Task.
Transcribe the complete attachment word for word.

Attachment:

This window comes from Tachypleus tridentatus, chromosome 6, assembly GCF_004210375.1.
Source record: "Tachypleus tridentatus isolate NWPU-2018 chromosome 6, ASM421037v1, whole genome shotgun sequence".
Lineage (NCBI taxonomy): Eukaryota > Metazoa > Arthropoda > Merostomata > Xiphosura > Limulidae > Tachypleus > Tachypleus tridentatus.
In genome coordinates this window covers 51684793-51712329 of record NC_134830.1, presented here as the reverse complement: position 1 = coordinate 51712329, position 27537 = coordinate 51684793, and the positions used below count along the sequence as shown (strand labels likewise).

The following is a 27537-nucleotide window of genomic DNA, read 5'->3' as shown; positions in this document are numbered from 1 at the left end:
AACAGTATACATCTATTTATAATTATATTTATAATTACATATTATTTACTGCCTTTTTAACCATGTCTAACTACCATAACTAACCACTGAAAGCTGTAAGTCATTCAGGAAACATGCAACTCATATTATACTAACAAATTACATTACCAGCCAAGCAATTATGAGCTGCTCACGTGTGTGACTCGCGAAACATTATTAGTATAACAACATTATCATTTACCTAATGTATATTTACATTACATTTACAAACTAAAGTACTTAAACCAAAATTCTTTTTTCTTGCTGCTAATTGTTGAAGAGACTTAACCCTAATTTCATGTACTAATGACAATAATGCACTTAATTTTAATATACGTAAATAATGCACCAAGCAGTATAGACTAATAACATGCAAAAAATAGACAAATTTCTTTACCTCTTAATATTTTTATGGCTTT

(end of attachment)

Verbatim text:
This window comes from Tachypleus tridentatus, chromosome 6, assembly GCF_004210375.1.
Source record: "Tachypleus tridentatus isolate NWPU-2018 chromosome 6, ASM421037v1, whole genome shotgun sequence".
Lineage (NCBI taxonomy): Eukaryota > Metazoa > Arthropoda > Merostomata > Xiphosura > Limulidae > Tachypleus > Tachypleus tridentatus.
In genome coordinates this window covers 51684793-51712329 of record NC_134830.1, presented here as the reverse complement: position 1 = coordinate 51712329, position 27537 = coordinate 51684793, and the positions used below count along the sequence as shown (strand labels likewise).

The following is a 27537-nucleotide window of genomic DNA, read 5'->3' as shown; positions in this document are numbered from 1 at the left end:
AACAGTATACATCTATTTATAATTATATTTATAATTACATATTATTTACTGCCTTTTTAACCATGTCTAACTACCATAACTAACCACTGAAAGCTGTAAGTCATTCAGGAAACATGCAACTCATATTATACTAACAAATTACATTACCAGCCAAGCAATTATGAGCTGCTCACGTGTGTGACTCGCGAAACATTATTAGTATAACAACATTATCATTTACCTAATGTATATTTACATTACATTTACAAACTAAAGTACTTAAACCAAAATTCTTTTTTCTTGCTGCTAATTGTTGAAGAGACTTAACCCTAATTTCATGTACTAATGACAATAATGCACTTAATTTTAATATACGTAAATAATGCACCAAGCAGTATAGACTAATAACATGCAAAAAATAGACAAATTTCTTTACCTCTTAATATTTTTATGGCTTT